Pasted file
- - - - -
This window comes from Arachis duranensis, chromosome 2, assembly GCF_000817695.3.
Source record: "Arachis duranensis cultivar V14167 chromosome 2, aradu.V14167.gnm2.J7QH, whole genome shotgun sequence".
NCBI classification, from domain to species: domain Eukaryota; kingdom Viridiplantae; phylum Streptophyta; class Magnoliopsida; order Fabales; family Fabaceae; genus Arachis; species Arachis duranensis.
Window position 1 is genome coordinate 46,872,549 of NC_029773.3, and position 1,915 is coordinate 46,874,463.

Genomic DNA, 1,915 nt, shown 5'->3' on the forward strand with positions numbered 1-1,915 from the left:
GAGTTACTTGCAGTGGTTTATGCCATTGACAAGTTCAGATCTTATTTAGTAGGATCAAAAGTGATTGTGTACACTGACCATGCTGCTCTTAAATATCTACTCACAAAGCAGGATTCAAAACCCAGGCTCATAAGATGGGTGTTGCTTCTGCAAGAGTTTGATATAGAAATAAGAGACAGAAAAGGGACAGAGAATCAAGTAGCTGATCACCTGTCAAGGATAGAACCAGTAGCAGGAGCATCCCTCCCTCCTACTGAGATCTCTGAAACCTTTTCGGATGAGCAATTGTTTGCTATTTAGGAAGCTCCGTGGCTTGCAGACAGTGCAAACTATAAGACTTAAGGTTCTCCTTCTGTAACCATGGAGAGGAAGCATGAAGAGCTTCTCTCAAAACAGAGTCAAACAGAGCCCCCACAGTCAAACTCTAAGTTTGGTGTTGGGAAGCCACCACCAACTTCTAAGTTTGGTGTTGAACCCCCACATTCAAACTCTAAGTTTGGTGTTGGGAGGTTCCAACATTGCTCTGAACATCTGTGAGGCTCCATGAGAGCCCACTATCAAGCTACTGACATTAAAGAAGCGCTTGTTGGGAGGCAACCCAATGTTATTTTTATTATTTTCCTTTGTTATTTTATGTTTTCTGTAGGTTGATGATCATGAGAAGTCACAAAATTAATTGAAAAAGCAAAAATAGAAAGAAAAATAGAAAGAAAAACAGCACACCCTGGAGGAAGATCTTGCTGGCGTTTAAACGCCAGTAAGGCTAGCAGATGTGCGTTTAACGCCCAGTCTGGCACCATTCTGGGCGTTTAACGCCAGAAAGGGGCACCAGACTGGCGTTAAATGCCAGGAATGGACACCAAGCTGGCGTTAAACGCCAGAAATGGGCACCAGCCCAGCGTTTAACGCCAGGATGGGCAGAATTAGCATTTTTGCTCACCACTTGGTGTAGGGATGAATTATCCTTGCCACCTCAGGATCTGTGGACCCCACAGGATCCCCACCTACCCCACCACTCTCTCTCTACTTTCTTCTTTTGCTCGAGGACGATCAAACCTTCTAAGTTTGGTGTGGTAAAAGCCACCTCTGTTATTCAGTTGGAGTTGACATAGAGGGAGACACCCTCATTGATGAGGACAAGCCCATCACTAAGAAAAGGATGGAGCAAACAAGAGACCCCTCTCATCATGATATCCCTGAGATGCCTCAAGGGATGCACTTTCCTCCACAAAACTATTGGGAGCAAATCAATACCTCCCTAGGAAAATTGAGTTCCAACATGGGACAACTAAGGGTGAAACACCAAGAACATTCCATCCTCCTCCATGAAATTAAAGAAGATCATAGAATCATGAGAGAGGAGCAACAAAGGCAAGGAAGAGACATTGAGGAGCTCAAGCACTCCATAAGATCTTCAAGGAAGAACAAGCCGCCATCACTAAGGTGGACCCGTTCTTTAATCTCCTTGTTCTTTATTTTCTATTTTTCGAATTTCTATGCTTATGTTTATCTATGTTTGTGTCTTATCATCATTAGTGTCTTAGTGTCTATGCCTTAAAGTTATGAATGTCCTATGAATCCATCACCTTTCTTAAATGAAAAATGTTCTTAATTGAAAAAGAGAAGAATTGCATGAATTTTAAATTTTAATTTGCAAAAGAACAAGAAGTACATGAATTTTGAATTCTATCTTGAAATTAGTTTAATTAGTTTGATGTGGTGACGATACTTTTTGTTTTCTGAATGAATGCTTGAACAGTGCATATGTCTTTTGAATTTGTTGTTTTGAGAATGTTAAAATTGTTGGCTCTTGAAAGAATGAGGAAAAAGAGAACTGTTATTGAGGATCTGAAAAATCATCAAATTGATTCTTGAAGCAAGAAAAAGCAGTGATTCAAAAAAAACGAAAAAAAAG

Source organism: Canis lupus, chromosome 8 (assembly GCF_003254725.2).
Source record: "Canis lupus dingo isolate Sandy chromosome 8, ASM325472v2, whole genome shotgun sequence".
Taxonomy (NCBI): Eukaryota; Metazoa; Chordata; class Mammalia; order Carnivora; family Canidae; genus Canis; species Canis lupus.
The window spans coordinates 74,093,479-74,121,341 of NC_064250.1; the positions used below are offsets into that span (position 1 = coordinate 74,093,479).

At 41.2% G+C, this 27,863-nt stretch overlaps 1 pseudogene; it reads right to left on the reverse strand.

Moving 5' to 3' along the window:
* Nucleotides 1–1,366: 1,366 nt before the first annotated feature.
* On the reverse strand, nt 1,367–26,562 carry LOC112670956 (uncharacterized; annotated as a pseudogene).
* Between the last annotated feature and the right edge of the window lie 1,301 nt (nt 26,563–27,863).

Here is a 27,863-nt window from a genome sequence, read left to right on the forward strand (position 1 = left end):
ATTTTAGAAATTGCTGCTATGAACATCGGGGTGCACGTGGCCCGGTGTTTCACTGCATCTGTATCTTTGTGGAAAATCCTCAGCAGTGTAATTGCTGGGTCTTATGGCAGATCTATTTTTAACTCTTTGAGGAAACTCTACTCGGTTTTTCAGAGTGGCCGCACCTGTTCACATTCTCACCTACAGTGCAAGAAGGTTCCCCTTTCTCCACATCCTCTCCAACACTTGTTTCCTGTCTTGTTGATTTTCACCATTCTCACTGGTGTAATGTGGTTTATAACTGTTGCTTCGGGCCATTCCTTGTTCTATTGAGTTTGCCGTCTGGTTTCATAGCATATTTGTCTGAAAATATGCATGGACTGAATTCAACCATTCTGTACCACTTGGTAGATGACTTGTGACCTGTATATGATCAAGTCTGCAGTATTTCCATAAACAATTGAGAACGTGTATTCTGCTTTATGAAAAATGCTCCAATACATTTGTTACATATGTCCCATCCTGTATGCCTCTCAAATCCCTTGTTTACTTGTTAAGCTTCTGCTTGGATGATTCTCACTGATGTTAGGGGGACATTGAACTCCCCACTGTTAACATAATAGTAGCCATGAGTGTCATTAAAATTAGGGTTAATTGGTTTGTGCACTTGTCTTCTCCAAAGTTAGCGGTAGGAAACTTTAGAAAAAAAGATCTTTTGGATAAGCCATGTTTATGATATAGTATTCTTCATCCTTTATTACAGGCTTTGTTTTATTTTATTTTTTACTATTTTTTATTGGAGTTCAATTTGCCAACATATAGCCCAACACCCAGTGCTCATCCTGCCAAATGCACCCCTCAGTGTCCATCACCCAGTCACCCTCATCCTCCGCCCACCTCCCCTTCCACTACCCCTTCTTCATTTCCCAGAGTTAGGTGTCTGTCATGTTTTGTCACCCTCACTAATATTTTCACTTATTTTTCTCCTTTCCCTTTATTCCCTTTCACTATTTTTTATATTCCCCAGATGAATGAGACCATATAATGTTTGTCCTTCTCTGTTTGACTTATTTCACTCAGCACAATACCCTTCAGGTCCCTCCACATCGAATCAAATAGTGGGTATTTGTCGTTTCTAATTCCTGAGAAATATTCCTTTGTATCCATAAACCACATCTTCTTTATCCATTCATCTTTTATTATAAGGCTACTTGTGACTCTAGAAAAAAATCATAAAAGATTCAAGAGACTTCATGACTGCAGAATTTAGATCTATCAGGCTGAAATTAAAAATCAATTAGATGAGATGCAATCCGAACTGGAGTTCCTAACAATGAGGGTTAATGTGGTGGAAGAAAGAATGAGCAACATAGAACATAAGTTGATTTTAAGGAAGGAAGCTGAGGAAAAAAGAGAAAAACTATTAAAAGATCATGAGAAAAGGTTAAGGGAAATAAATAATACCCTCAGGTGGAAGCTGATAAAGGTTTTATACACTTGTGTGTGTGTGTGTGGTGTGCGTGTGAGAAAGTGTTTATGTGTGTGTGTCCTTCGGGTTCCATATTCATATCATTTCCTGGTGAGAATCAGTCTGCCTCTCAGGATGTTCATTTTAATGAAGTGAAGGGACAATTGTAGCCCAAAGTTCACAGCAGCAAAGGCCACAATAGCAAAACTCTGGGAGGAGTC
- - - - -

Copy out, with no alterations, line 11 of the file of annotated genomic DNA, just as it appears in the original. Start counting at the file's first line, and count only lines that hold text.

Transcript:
At 41.2% G+C, this 27,863-nt stretch overlaps 1 pseudogene; it reads right to left on the reverse strand.